Rural focus for business support

A £750,000 initiative to improve access to support services from rural businesses across the East of England has been launched in Suffolk.

A £750,000 initiative to improve access to support services from rural businesses across the East of England was launched in Suffolk yesterday.

Rural Gateway is being funded by the East of England Development Agency to build on work already begun in the region by Business Links, ADER (Agricultural Development in the Easter Region) and - more locally - SuRE (Suffolk Rural Enterprise).

However, the new money - to be spent over a relatively short time-scale, up to March 2007 - will not only bring these services together but will extent the facility to some businesses not eligible under the existing schemes.

The definition of “rural” businesses has for some time extended beyond farms, country pubs and village shops to all businesses located in the countryside, but the Rural Gateway will also be open to firms servicing rural areas, even if they happen to be based in nearby towns.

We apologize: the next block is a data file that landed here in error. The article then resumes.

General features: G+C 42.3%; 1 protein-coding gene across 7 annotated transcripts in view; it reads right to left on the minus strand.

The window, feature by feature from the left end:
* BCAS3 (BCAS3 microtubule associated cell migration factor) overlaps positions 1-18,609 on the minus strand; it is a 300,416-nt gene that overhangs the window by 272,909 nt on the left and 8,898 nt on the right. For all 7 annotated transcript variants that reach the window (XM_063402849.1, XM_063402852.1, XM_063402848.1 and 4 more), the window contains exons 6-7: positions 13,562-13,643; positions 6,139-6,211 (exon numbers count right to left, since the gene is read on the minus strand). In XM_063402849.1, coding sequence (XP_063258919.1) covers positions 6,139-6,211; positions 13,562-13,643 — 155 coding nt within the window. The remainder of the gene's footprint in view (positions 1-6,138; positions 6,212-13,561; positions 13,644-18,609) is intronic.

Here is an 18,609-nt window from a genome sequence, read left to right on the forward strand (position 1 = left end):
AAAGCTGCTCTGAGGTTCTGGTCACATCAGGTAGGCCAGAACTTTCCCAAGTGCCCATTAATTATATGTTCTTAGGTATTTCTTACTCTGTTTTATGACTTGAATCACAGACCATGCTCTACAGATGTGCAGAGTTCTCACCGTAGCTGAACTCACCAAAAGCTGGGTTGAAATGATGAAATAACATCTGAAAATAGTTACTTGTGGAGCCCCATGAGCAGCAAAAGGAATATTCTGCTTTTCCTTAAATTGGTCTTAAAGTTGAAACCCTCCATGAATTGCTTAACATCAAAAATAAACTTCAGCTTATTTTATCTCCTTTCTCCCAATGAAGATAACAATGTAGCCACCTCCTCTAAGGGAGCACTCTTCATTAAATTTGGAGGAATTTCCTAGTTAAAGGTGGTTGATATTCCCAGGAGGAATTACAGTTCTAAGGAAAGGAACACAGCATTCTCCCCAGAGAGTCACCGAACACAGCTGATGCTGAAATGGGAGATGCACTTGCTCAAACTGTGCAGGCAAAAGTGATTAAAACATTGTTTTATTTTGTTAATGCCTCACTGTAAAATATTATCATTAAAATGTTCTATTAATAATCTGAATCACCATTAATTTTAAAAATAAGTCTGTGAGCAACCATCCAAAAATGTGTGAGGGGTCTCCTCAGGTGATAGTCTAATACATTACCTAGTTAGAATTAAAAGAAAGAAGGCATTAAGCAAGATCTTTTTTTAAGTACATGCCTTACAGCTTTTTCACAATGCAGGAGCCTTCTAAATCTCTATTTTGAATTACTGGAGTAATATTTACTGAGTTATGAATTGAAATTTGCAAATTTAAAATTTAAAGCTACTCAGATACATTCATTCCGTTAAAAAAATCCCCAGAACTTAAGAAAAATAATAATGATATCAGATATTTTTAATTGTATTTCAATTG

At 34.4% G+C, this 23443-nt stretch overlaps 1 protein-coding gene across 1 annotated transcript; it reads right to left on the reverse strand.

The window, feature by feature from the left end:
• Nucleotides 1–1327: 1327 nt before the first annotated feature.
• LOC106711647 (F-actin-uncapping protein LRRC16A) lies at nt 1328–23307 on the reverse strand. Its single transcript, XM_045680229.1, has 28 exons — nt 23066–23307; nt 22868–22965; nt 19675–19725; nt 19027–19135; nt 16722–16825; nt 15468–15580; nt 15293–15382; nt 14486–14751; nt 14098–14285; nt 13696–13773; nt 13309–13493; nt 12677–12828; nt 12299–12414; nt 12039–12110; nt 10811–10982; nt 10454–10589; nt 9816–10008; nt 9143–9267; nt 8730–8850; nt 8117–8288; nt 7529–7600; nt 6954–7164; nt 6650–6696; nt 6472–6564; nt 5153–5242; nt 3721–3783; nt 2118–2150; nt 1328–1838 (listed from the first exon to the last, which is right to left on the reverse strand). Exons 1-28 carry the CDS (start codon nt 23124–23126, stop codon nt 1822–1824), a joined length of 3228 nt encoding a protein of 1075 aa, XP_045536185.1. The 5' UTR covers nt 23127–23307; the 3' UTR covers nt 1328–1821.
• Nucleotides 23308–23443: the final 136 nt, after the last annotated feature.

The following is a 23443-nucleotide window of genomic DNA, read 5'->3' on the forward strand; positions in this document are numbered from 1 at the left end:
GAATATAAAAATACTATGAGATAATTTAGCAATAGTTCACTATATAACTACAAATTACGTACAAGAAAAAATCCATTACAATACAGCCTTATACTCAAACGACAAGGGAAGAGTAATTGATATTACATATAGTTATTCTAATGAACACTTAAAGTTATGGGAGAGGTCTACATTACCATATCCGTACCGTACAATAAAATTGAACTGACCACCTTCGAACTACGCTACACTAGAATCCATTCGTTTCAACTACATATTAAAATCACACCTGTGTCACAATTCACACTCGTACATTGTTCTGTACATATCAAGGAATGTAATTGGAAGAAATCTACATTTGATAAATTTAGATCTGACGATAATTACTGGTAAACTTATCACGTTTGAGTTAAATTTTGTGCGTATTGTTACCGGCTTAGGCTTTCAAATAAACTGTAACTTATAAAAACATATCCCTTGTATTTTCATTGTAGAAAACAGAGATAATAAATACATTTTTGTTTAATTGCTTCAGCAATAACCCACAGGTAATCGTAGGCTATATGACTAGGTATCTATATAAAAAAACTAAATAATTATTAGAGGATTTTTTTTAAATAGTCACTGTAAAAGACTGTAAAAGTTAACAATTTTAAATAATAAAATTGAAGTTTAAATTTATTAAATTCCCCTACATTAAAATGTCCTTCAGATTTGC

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Rural business campaigner Caroline Cranbrook, who was guest speaker at yesterday's launch - held at the Felix Cobbold Centre at Otley - said the launch of Rural Gateway showed some foresight by government and the rural development agencies, such as EEDA.

Small and medium sized enterprises were “at the very heart” of the nation's economy, with SMEs representing 90% of all businesses in the UK.

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However, rural businesses generally suffered from isolation - from each other and from the main business community - and farming was currently in real crisis, facing delays in the new-style farm support payments following the reform on the Common Agricultural Policy and having to complete with food produced overseas to standards far below those required in the UK.

The Rural Gateway service should enable businesses to access advice in important areas such as marketing and regulation, and help then to create the rural employment needed for the economy of the countryside to be genuinely sustainable.

June Davenport, rural enterprise manager at Business Link for Suffolk, said the free advice offered by Rural Gateway would be available for stand-alone start-up businesses, diversifications and existing businesses seeking to grow.

Services available would include marketing, finance, computers and regulation, and personal crisis issues.

Locally, two new members of staff had been taken on at Business Link for Suffolk to operate the service - Jean Turnbull and Jean Knott - and if they were not able to help they would find someone who could, although outside advice might be chargeable.

n To contact Rural Gateway, call 08456 009006, email or visit .

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